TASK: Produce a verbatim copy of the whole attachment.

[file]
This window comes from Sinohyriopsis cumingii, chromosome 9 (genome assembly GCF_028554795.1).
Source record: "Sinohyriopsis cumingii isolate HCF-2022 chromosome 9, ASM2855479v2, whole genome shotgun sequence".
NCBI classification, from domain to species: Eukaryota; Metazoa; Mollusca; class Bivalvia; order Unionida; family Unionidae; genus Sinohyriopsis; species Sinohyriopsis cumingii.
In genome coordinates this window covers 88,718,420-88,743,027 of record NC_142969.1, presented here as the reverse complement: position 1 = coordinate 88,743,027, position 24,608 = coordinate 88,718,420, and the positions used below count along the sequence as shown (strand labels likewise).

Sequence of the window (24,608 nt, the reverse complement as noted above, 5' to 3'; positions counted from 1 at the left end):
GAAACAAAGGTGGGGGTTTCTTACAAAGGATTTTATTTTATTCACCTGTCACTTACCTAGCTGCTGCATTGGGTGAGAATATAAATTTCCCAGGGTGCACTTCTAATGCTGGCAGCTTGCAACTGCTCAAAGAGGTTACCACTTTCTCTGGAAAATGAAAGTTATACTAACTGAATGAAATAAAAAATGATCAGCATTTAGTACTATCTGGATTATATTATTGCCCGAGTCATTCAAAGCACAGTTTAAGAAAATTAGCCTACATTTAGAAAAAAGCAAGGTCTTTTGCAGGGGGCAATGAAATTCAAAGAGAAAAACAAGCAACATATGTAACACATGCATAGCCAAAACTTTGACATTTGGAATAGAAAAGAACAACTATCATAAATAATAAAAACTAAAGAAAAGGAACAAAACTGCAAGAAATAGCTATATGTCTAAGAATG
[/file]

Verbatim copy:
This window comes from Sinohyriopsis cumingii, chromosome 9 (genome assembly GCF_028554795.1).
Source record: "Sinohyriopsis cumingii isolate HCF-2022 chromosome 9, ASM2855479v2, whole genome shotgun sequence".
NCBI classification, from domain to species: Eukaryota; Metazoa; Mollusca; class Bivalvia; order Unionida; family Unionidae; genus Sinohyriopsis; species Sinohyriopsis cumingii.
In genome coordinates this window covers 88,718,420-88,743,027 of record NC_142969.1, presented here as the reverse complement: position 1 = coordinate 88,743,027, position 24,608 = coordinate 88,718,420, and the positions used below count along the sequence as shown (strand labels likewise).

Sequence of the window (24,608 nt, the reverse complement as noted above, 5' to 3'; positions counted from 1 at the left end):
GAAACAAAGGTGGGGGTTTCTTACAAAGGATTTTATTTTATTCACCTGTCACTTACCTAGCTGCTGCATTGGGTGAGAATATAAATTTCCCAGGGTGCACTTCTAATGCTGGCAGCTTGCAACTGCTCAAAGAGGTTACCACTTTCTCTGGAAAATGAAAGTTATACTAACTGAATGAAATAAAAAATGATCAGCATTTAGTACTATCTGGATTATATTATTGCCCGAGTCATTCAAAGCACAGTTTAAGAAAATTAGCCTACATTTAGAAAAAAGCAAGGTCTTTTGCAGGGGGCAATGAAATTCAAAGAGAAAAACAAGCAACATATGTAACACATGCATAGCCAAAACTTTGACATTTGGAATAGAAAAGAACAACTATCATAAATAATAAAAACTAAAGAAAAGGAACAAAACTGCAAGAAATAGCTATATGTCTAAGAATG